Sunday, October 01, 2017

The 2017 Harvest in Umbria and Tuscany - Fear and "Global Weirding" - Pt.II

Chianti Classico - O Brother, Where Art Thou?

We’re all struggling to seek, explain and unfold Chianti Classico in today’s world. Not a “cool” wine in the wine world, though a wine that millions of people know and love – hence the Catch-22 moment we find ourselves in.

And as well, our crew found ourselves within the Chianti Classico zone on a recent pass through Umbria and Tuscany. Here’s what we found at a few “classic” estates.


Brolio – It’s a bit of a mind-boggle trying to wrap one’s head around the reality of Brolio. The place is vast, with sprawling, never-ending vineyards, a huge castle, dripping with history, and a winery aspect that is a true fattoria. The place is a company town, complete with a local bar that opens to the local workers and neighbors one night a week with karaoke, food, drinks and dancing in the street.

Brolio’s master, Francesco Ricasoli, is searching for its place in the sun again. The light never went out, but it dimmed to an almost indiscernible whiff of a flame. The place runs like a Swiss watch, there’s a Teutonic order to Brolio, and is seems like this is part of the DNA of the place as initiated by Bettino Ricasoli, who is one of the reasons Chianti Classico exists today.

There’s plenty about Bettino and the spell his legacy has cast upon Sangiovese in Tuscany. But that was long ago and his descendant Francesco, along with the rest of the world, are no longer part of those glory days of the past. We’ve all arrived, and survived, to face our future along with the challenges that brings. In the end, this is easy stuff, for it is simply wine. We’re not trying to prevent a madman from lobbing a nuclear warhead halfway across the world. But in our little world of wine, Chianti Classico ain’t the “bomb” it used to be. So, we dig in, we fight, and we don’t always win. But we persist, because that’s what slaves to the wine god do. And that is what Francesco Ricasoli and his team are doing as well. Never, ever, giving up – this time.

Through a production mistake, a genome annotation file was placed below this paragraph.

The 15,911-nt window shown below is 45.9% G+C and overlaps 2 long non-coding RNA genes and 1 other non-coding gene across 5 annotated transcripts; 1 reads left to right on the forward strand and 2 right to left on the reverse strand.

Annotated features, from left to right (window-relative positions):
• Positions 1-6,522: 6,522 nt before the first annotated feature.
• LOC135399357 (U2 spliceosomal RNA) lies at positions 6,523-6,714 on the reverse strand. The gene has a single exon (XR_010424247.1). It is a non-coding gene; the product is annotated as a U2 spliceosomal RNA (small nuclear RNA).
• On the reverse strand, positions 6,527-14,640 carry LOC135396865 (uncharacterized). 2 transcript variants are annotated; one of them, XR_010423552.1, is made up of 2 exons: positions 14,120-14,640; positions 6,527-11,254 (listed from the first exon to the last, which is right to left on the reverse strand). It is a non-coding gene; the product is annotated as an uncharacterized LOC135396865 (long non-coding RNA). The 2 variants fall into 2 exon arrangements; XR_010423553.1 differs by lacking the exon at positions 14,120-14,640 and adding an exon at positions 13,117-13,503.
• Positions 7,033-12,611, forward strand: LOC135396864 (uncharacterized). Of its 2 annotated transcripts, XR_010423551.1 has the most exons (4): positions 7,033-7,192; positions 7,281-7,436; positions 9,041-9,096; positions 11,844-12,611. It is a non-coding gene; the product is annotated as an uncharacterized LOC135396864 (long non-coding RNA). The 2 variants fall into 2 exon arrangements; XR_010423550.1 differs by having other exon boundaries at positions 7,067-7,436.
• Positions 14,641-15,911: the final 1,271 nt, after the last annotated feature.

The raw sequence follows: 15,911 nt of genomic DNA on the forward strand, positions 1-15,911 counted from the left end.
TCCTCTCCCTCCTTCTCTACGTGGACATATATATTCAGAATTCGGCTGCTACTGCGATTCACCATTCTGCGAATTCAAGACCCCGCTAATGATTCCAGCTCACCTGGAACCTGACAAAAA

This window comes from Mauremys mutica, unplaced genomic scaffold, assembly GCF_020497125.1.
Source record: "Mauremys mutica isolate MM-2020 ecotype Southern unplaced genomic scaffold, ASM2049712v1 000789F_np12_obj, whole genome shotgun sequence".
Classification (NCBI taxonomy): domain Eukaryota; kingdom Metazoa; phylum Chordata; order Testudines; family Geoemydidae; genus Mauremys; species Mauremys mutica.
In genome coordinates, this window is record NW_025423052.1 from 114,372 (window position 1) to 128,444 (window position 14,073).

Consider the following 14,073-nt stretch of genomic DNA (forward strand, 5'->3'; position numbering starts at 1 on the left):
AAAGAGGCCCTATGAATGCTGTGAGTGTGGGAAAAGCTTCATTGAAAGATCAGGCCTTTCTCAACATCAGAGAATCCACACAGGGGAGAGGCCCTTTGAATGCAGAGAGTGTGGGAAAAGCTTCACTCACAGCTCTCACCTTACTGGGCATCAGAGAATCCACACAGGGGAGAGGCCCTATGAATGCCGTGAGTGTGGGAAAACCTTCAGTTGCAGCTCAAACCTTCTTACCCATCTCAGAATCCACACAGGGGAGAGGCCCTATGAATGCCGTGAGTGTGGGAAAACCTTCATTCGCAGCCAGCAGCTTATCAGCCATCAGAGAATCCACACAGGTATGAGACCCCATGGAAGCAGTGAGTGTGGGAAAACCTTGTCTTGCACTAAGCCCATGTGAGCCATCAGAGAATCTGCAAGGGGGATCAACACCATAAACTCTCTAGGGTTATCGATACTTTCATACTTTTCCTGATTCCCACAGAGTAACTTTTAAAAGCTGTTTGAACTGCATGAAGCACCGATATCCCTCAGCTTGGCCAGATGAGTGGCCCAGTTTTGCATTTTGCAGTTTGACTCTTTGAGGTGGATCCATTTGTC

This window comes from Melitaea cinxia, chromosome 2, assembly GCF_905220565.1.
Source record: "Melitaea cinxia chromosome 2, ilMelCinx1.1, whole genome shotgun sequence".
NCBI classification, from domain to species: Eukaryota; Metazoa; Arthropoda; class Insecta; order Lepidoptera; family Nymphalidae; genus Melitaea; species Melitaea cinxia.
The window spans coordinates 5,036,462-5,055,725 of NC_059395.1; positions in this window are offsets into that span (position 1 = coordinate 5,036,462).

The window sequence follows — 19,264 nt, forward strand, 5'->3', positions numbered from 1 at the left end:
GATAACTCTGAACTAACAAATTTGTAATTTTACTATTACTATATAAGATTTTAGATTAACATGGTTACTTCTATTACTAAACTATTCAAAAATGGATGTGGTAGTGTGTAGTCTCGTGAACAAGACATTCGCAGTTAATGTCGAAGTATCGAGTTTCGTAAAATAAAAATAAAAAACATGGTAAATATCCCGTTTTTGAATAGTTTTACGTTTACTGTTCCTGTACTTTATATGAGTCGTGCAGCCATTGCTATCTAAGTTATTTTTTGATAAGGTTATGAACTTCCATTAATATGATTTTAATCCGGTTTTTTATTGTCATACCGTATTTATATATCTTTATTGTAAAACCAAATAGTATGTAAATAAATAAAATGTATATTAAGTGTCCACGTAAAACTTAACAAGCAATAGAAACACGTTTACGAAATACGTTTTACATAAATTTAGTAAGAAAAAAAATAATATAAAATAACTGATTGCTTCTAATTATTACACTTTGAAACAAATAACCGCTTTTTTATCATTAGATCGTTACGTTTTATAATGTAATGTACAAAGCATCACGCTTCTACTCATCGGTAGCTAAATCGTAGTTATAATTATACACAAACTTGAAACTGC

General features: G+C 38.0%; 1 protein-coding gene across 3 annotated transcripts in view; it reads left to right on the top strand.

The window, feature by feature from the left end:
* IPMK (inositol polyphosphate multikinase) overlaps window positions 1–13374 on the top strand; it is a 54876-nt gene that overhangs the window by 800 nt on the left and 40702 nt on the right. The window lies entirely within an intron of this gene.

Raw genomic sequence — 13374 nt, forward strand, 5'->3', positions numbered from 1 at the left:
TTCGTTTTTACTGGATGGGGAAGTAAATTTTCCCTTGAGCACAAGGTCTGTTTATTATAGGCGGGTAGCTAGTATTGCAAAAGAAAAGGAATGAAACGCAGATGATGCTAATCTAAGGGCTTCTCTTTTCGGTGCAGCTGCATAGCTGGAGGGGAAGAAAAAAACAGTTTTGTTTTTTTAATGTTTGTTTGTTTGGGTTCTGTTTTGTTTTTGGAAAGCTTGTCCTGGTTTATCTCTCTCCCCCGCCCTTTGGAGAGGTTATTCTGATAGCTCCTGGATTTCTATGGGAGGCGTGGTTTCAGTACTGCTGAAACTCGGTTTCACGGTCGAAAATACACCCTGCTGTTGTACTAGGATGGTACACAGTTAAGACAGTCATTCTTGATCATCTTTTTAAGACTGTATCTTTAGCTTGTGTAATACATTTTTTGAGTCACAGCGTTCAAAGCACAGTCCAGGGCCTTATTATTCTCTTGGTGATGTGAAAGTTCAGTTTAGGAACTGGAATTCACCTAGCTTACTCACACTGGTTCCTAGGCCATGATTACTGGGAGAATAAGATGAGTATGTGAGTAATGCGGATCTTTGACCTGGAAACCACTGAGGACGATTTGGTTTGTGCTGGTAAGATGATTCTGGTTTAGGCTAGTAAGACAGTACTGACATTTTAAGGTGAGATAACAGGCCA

Felsina – Without the burden of such lengthy history as Brolio, but one of the indomitable estates in the Classico zone, Felsina reminds me, in a way, of a winery in Napa Valley that has been run by a family for a very long time. Not that the wines have any resemblance to Napa. But they have this aura about them that I recognize from my youth in California’s wine country.

Maybe it’s the independent streak, along with an entrepreneurial confidence that what they do will make things better for the world of wine, and along with it, Chianti Classico.

Smaller than Brolio, and more tractable, Felsina manages to treat Chianti Classico less as a dystopian punishment and more like a utopian affirmation. They face the same tests as many of the producers in the zone. They make those challenges seem powerless and pointless, at least when you are on the property. And the wines, well, you didn’t come here for a review, did you, with the ghost of Joe Garagiola transmitting his color commentary? Pick up a bottle, do your own taste test. If that isn’t good enough for you, Galloni, Parker, Suckling, and all the folks who people follow for tasting notes, will offer you more than a modicum of adjectives, scores and praise.

Pietro and Riccardo Losi
Querciavalle – The epitome of the small-batch producer. The Losi family has been farming their land, and slowly expanding as their family grows, for several generations. They didn’t land here from an industrial northern city with a fortune, made from textiles, tech or centuries of being filthy rich and bored, looking for something to do. They are farmers, and they had to work the land to survive. Period. Along the way, they learned how to make wine, and, over time, the wine got better and better. Querciavalle has been, for as long as I have followed this property, a “Quiet Man” kind of wine. It doesn’t shout or yell. It compels one to think, even to wax philosophically, beyond the glass of wine one is holding.